I had a strange experience the other day.
Although I'm quite a high handicapper, I can usually hit my irons fairly well and fairly straight.
Woods, however, are a different story. I have long since given up on the driver, but keep Walter Hagen AW 3 & 5 woods in my bag. I can hit these long, but usually with such a truly hideous slice that my tee-shot ends up in the water / trees / out-of-bounds. I have been working on the woods at the range. The best I can achieve is a moderate fade. On the course, this usually just becomes a hacker's slice.
I was playing last Friday, and having a thoroughly miserable time off the tee. By the 10th I'd just given up on the woods and was teeing off with a 3 or 4 iron. Painful for some of the long par 5s, but my woods were just absolutely wrecking my card.
One of the guys playing in our four-ball is quite new to the game, and has a classic "Goodwill / charity store" mix of clubs in his bag. Which, I noticed, included an old, beaten-up, persimmon 4 wood. On the 13th tee I politely asked if I could borrow it.
What a transformation! From the first hit, it found the middle of the fairway. And stayed there for my remaining drives for the round. Nice shots, too. Quite long, and with a nice shape to the shot.
I can't fathom this at all. I grew up hitting persimmon / laminate woods as a junior golfer in the 1980s, changing to metal woods (the old-fashioned, small headed type) in the 1990s. I returned to golf last year after barely playing for around 7 years. My irons are still the Ben Sayers Crown Customs (cavity backs, steel shafts), which I bought new in 1994. The Walter Hagen AW woods (massive heads, graphite shafts) I bought new last year when they were on sale at Dick's, and they are basically useless to me.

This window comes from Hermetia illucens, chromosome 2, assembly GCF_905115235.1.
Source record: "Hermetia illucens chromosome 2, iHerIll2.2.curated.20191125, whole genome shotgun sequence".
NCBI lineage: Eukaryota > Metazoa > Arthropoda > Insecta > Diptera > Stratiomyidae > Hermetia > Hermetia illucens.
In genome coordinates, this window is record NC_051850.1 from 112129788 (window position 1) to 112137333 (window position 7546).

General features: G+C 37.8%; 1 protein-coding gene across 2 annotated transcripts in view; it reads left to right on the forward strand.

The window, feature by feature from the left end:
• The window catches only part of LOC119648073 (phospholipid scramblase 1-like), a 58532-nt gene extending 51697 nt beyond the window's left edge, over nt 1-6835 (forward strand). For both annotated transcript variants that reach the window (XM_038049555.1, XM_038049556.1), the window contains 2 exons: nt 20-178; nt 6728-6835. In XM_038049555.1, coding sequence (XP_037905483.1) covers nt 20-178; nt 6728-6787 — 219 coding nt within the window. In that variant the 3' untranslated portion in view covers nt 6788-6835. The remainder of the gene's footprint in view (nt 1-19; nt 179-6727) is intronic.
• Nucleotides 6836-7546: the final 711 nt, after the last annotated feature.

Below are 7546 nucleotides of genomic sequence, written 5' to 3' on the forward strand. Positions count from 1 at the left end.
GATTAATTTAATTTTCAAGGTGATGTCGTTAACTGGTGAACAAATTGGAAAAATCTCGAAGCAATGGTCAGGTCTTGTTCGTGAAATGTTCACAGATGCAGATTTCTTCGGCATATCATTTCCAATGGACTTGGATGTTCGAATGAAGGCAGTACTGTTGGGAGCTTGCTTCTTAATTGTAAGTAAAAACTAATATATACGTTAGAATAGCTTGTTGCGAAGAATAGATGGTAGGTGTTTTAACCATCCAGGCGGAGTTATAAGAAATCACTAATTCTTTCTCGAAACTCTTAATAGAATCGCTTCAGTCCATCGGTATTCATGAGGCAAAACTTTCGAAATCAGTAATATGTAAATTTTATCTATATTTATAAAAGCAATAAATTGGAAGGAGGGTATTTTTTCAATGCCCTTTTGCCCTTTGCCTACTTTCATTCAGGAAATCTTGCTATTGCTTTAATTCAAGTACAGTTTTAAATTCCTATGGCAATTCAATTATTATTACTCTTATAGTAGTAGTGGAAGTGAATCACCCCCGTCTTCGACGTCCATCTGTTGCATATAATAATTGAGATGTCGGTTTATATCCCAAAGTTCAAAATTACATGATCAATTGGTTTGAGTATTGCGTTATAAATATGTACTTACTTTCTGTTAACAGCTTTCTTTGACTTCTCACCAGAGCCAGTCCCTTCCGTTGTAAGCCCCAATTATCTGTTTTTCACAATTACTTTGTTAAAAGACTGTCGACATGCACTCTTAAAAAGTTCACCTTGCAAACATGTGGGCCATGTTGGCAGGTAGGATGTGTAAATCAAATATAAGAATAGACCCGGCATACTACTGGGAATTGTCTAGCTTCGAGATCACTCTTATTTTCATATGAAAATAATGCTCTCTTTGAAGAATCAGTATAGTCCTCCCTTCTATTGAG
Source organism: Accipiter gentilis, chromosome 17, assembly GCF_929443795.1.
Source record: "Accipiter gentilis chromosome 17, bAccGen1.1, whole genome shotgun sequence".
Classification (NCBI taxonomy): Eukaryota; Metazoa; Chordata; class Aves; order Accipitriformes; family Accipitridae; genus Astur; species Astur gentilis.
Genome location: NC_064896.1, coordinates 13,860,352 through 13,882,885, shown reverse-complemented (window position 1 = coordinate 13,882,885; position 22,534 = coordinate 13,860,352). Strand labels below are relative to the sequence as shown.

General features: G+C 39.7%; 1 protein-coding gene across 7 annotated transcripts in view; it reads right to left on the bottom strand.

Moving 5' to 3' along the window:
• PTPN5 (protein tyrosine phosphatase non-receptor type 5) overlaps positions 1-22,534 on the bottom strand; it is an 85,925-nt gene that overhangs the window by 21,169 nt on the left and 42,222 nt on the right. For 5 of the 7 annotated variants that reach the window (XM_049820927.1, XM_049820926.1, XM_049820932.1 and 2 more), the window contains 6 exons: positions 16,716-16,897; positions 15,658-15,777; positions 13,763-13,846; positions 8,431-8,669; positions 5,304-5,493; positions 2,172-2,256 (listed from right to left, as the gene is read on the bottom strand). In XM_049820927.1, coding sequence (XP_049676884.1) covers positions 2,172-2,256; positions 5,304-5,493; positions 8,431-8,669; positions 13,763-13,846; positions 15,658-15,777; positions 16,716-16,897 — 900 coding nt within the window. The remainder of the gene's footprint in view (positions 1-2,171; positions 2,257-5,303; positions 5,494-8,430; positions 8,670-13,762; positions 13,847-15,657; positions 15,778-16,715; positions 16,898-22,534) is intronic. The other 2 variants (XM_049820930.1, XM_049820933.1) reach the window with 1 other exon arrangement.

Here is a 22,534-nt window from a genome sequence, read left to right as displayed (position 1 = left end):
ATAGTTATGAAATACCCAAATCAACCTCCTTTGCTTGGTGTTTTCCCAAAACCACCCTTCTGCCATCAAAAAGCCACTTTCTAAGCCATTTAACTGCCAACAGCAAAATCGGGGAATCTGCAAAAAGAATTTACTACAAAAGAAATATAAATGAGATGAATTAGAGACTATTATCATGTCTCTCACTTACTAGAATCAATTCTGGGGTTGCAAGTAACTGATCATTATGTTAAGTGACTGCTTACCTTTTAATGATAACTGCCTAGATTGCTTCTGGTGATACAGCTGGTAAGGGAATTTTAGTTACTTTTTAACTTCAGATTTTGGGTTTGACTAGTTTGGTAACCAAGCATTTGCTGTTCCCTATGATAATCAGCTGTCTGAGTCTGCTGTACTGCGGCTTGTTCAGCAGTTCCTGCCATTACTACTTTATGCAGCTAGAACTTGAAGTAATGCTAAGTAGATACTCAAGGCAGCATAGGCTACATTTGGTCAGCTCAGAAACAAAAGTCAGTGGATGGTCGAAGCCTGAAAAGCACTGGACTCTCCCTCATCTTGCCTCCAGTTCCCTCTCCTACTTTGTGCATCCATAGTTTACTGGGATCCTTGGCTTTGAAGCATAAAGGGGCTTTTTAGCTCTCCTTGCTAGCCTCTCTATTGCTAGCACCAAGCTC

I wonder whether there is just some old muscle memory which enables me to hit a heavy, persimmon wood straight? A friend I was playing with also suggested that maybe the extra club-head weight is causing me to pull the face square at impact?
Or maybe I just can't get along with these gigantic, lightweight, modern woods.
It sounds crazy, but I'm seriously thinking of risking a few bucks on ebay and buying a couple of old persimmon woods provided they are in decent shape (my preference would be for a 2 & 4, like I used to hit back in the day). If it works consistently, maybe I'll just stick with the old technology.
I'm curious whether this is just my experience, or whether other golfers have ever noticed a greater degree of accuracy with the old persimmon woods, as opposed to today's high-tech clubs?